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Fetal Alcohol Spectrum Disorders: How FASDs Occur, Why They Go Undiagnosed, What Can Be Done to Help Children With These Conditions


September is International FASD Awareness Month. Most children with Fetal Alcohol Spectrum Disorders (FASD) are never diagnosed or are misdiagnosed. Federal legislation is expected to pass soon that will help educate care providers—and particularly clinicians—on the importance of early diagnosis of Fetal Alcohol Spectrum Disorders so that affected children can start getting the help they need.


Douglas Waite, chief, Developmental Pediatrics, Bronxcare Health System; assistant director of pediatrics
Madonna Mooney, co-founder of FASD Maine
Constance Mazelsky, co-founder, FASD Maine

VIP Caller:

Susan Shepherd Carlson, retired juvenile court judge and former First Lady of Minnesota; board member, National Organization on Fetal Alcohol Syndrome; she helped draft the FASD Respect Act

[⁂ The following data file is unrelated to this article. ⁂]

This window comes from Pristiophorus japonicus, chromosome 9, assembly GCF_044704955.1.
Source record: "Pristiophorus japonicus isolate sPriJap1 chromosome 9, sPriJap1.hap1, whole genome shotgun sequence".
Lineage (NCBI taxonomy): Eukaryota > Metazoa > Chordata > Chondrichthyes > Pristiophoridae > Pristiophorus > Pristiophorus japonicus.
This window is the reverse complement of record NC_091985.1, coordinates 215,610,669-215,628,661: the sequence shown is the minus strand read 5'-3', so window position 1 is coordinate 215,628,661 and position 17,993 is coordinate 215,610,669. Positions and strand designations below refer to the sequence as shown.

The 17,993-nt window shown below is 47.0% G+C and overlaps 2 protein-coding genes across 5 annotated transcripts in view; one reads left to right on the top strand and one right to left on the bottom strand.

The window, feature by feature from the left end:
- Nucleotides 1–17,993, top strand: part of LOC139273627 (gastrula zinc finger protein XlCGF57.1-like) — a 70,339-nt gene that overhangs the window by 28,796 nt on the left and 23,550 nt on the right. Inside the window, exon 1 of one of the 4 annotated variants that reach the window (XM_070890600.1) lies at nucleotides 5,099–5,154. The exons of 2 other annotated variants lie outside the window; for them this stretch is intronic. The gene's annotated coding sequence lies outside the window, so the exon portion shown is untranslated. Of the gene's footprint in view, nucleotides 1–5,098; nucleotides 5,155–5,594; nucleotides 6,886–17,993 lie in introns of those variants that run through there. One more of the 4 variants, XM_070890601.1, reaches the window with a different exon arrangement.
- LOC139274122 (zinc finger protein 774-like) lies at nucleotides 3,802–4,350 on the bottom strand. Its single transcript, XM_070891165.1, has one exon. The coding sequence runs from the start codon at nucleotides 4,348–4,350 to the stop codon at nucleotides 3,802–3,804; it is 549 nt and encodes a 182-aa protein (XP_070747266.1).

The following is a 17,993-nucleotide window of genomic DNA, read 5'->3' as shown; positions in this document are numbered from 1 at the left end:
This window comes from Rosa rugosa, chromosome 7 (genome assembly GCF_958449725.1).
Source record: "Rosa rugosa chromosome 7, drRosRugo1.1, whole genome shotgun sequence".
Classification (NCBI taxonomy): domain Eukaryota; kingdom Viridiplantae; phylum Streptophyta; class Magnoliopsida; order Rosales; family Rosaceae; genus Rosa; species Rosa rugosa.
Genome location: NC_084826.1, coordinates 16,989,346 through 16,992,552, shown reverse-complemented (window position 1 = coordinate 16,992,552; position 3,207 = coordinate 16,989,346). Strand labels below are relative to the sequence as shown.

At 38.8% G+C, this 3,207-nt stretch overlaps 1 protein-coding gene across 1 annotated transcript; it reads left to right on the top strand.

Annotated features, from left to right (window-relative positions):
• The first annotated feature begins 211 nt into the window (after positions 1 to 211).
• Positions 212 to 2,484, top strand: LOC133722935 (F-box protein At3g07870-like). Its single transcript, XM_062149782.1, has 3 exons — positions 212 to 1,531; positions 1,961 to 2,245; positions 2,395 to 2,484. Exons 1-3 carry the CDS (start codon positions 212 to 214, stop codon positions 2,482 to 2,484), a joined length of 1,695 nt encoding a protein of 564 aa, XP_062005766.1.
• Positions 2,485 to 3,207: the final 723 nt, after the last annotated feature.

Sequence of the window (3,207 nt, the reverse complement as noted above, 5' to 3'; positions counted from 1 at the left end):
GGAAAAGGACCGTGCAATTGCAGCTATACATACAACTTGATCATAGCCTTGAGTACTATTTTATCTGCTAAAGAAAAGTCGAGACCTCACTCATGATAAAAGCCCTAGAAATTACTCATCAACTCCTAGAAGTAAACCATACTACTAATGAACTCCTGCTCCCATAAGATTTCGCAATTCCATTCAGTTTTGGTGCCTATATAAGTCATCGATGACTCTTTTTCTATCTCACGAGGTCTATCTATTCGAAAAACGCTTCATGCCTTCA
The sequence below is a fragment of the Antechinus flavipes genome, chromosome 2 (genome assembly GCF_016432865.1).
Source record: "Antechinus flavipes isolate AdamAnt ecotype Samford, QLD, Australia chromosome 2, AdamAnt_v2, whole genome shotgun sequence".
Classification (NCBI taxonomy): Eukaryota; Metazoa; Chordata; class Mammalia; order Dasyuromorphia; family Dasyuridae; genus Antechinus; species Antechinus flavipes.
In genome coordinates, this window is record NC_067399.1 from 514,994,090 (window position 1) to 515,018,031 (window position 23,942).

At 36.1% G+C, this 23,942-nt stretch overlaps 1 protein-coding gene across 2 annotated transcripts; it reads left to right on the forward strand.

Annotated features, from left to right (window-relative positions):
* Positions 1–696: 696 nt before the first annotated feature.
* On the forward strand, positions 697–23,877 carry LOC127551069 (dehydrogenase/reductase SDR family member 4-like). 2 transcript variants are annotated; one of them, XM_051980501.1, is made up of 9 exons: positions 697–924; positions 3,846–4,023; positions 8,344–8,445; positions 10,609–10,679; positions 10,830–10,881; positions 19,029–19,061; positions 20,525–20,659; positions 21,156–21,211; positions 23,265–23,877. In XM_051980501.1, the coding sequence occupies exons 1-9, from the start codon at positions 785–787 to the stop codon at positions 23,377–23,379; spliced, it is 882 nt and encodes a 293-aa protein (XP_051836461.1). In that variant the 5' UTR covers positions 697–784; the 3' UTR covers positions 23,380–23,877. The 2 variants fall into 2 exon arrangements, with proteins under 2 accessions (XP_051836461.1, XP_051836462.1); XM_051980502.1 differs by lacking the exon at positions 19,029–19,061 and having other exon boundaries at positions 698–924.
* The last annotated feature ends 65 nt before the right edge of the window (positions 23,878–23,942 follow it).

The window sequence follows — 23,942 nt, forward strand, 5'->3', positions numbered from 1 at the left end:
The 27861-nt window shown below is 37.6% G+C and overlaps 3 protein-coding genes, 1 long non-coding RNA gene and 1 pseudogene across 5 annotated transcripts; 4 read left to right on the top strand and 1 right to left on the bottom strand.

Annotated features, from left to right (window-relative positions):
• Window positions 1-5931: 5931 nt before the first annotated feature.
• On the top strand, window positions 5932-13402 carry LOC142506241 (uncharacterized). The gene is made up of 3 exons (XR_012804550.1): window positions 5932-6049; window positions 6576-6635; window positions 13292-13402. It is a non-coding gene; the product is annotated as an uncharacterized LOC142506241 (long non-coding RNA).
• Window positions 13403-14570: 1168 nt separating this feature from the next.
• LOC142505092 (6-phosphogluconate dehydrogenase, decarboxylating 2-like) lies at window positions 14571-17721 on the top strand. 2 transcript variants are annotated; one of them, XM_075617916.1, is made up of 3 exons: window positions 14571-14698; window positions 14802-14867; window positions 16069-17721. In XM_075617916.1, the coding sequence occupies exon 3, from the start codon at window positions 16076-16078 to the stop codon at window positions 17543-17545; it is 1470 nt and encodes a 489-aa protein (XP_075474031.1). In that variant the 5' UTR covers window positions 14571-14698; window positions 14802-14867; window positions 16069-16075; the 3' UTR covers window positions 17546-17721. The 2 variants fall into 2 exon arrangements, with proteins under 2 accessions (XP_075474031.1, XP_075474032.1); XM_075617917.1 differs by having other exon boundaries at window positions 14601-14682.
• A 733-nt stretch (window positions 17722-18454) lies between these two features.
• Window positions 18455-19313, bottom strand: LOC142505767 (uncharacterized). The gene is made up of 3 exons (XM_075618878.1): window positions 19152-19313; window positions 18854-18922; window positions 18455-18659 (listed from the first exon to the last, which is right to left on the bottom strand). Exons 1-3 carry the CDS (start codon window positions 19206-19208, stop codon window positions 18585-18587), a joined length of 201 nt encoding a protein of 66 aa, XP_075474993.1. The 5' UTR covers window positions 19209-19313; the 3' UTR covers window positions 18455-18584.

For more information:


Jennifer walked into her college radio station as a 17-year-old freshman and never looked back. Even though she was terrified of the microphone back then — and spoke into it as little as possible — she loved the studio, the atmosphere and, most of all, the people who work in broadcasting. She was hooked. Decades later, she’s back behind the radio microphone hosting Maine Public Radio’s flagship talk program, Maine Calling. She’s not afraid of the mic anymore, but still loves the bright, eclectic people she gets to work with every day.
Jonathan was born in Monsey, New York. A field trip to Washington, DC when he was in 7th grade started him on his circuitous path to a career in public radio. The trip inspired a love of politics and led to his desire to one day call DC home. After graduating from Grinnell College, he worked on a couple of campaigns in Iowa (presidential and congressional) and moved to Washington, DC.